by: Serge Mikhailov • 1
An amulet (Latin amuletum) can be any object but its most important characteristic is its alleged power to protect its owner from danger or harm. Amulets are different from talismans as a talisman is believed to bring luck or some other benefit, though it can offer protection as well.
Potential amulets include gems, especially engraved gems, statues, coins, drawings, pendants, rings, plants and animals; even words in the form of a magical spell or incantation to repel evil or bad luck.
The word "amulet" comes from the Latin amuletum; the earliest extant use of the term is in Pliny's Natural History, meaning "an object that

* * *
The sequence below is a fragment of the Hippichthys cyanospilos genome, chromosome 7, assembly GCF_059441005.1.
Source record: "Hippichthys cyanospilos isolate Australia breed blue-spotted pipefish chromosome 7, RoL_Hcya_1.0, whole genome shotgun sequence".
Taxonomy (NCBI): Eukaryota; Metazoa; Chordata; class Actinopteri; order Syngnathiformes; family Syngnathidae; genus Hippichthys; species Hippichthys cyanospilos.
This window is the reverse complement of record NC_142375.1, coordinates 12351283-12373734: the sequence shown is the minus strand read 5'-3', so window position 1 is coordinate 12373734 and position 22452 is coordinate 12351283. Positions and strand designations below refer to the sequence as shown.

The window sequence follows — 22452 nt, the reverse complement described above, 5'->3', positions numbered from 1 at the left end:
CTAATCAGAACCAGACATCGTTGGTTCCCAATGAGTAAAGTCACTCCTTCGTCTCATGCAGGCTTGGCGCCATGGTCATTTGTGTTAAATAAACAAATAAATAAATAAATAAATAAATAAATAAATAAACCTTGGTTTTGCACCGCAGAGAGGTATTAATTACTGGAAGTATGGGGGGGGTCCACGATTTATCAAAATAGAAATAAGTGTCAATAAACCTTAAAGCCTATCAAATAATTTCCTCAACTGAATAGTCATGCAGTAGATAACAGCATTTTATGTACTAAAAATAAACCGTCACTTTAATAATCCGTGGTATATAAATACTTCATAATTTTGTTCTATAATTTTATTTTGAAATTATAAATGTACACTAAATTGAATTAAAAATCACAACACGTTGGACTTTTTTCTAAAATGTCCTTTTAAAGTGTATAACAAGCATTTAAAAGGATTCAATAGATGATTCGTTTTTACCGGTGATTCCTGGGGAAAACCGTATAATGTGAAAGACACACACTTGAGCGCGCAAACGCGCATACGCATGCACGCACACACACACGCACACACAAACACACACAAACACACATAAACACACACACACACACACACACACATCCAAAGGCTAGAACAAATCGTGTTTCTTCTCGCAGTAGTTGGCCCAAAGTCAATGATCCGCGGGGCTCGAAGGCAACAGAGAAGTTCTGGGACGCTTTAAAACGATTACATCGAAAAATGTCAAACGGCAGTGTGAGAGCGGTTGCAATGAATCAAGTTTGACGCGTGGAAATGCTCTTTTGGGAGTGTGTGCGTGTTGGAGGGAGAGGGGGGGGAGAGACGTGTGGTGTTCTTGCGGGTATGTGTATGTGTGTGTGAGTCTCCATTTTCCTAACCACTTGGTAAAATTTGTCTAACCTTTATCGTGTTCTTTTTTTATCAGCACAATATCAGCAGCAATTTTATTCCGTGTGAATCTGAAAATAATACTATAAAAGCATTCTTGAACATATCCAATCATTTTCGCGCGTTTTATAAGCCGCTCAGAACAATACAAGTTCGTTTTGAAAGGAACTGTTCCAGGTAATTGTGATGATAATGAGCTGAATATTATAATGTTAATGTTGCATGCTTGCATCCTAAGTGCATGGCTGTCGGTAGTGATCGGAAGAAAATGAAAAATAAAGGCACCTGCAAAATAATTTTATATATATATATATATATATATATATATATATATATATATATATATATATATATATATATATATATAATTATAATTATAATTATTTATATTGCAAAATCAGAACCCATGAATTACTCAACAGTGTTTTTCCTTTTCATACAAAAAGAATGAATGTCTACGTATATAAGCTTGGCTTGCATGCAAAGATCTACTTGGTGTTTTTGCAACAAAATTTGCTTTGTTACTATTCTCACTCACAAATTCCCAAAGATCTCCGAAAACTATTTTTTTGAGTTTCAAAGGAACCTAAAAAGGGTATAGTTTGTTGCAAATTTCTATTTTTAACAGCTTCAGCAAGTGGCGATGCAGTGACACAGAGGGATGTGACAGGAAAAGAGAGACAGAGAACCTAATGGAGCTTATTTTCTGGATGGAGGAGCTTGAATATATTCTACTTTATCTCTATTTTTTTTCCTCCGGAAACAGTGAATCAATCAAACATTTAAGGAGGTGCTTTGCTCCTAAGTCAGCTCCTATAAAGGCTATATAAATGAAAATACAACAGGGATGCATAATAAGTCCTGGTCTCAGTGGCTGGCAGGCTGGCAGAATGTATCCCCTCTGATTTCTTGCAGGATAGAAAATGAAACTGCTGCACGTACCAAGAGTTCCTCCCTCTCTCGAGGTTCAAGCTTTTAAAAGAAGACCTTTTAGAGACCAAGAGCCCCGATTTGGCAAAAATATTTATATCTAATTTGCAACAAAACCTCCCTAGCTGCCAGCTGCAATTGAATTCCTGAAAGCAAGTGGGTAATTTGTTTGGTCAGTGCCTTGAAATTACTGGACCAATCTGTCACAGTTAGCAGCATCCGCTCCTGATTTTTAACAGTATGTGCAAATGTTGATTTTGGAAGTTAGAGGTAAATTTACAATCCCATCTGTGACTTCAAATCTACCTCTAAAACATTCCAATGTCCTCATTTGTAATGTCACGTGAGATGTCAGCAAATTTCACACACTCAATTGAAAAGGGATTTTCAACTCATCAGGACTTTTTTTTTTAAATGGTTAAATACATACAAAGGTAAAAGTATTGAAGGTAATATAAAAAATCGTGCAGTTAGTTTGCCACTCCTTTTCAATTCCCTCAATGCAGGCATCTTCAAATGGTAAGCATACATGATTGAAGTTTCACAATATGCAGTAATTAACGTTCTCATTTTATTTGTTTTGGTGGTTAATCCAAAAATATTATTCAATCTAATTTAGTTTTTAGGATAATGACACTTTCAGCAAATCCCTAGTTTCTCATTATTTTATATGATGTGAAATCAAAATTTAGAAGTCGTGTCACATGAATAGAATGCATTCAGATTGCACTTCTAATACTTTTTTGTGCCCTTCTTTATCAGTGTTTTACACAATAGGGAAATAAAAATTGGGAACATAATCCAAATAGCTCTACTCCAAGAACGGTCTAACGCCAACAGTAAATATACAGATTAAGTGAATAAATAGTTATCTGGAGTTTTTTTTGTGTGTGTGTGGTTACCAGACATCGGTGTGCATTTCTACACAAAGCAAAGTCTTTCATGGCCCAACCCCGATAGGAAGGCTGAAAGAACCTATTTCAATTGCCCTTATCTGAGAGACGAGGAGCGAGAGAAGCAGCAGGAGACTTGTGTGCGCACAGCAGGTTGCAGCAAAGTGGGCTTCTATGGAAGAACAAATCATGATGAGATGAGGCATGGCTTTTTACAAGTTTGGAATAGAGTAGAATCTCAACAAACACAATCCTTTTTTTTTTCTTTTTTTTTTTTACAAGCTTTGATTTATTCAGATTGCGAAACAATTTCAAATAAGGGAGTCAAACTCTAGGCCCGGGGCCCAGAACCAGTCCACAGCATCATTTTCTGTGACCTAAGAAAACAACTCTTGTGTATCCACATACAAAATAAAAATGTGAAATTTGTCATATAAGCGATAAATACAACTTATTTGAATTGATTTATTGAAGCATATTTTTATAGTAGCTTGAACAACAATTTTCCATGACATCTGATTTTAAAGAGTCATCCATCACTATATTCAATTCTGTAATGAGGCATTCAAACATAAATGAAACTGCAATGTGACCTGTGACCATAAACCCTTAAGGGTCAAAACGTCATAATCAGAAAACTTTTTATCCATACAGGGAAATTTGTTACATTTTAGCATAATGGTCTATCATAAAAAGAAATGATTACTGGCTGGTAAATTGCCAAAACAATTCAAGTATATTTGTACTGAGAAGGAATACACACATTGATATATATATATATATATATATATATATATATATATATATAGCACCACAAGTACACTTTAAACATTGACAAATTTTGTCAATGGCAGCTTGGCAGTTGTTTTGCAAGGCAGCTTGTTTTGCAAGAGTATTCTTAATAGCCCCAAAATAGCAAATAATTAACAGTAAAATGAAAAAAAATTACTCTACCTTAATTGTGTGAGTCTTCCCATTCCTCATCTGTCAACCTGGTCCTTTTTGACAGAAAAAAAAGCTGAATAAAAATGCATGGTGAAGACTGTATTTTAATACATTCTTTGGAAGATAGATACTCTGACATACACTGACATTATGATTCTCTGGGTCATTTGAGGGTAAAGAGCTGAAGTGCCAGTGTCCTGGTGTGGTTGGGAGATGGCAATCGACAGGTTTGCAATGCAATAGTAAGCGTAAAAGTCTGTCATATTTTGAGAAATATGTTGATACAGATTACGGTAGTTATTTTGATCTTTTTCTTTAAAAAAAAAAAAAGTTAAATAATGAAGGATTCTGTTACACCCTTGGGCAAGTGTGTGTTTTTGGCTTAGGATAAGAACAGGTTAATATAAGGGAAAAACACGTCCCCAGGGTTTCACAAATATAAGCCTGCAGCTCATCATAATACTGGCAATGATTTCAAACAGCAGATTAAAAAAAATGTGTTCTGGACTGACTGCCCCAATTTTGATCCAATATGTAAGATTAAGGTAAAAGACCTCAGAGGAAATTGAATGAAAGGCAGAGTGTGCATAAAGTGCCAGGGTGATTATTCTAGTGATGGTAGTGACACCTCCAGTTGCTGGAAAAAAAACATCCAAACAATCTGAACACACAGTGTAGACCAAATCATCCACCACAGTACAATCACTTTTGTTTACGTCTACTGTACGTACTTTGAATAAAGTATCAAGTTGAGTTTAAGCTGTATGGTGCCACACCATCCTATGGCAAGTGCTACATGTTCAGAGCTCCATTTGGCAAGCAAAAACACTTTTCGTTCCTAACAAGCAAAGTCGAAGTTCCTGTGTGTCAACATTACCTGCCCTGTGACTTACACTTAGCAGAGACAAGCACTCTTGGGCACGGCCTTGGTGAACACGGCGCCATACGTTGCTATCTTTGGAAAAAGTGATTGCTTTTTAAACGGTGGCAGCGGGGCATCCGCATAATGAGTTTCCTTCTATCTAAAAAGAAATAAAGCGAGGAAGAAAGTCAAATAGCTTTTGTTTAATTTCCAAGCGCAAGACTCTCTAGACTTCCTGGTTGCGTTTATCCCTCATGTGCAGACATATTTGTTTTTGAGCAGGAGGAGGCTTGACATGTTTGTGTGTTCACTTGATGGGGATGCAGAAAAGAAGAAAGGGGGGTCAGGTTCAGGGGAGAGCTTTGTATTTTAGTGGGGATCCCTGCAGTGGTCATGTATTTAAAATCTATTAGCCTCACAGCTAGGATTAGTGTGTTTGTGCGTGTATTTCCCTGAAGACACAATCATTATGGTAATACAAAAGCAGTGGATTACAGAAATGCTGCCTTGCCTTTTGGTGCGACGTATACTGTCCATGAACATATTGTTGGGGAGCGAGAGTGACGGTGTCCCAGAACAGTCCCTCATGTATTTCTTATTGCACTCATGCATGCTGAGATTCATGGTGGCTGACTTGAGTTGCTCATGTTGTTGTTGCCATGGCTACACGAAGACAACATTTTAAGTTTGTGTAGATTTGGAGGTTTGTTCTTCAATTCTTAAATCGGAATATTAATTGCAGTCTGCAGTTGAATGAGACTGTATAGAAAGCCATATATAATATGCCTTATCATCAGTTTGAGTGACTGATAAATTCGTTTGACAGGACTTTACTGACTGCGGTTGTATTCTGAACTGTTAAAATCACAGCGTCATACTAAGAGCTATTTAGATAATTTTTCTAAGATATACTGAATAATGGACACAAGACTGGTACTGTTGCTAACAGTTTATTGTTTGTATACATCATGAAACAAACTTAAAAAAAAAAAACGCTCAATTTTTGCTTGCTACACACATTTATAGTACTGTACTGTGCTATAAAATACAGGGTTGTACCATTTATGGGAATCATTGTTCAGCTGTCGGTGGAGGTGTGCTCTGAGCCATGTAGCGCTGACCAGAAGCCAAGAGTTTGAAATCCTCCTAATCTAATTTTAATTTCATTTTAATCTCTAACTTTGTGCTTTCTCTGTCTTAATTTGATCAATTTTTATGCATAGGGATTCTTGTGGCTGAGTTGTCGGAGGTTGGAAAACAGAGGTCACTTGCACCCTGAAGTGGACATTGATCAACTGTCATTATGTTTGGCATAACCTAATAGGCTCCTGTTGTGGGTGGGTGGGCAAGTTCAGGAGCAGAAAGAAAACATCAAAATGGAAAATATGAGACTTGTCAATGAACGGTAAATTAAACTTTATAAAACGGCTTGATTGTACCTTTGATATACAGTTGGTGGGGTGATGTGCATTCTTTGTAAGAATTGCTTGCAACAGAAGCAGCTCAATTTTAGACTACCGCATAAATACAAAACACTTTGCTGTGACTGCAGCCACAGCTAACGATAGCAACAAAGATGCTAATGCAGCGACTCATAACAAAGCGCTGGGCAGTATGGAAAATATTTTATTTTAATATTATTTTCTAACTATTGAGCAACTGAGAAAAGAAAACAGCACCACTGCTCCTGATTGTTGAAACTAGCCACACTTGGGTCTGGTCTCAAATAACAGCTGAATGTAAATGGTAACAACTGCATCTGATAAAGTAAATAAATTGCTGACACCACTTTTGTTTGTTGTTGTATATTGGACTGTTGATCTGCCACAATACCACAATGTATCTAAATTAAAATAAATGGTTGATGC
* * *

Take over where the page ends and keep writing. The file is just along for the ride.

Amulets vary considerably according to their time and place of origin. In many societies, religious objects serve as amulets, e.g. deriving from the ancient Celts, the clover, if it has four leaves, symbolizes good luck (not the Irish shamrock, which symbolizes the Christian Trinity).
In Bolivia, the god Ekeko furnishes a standard amulet, to whom one should offer at least one banknote or a cigarette to obtain fortune and welfare.
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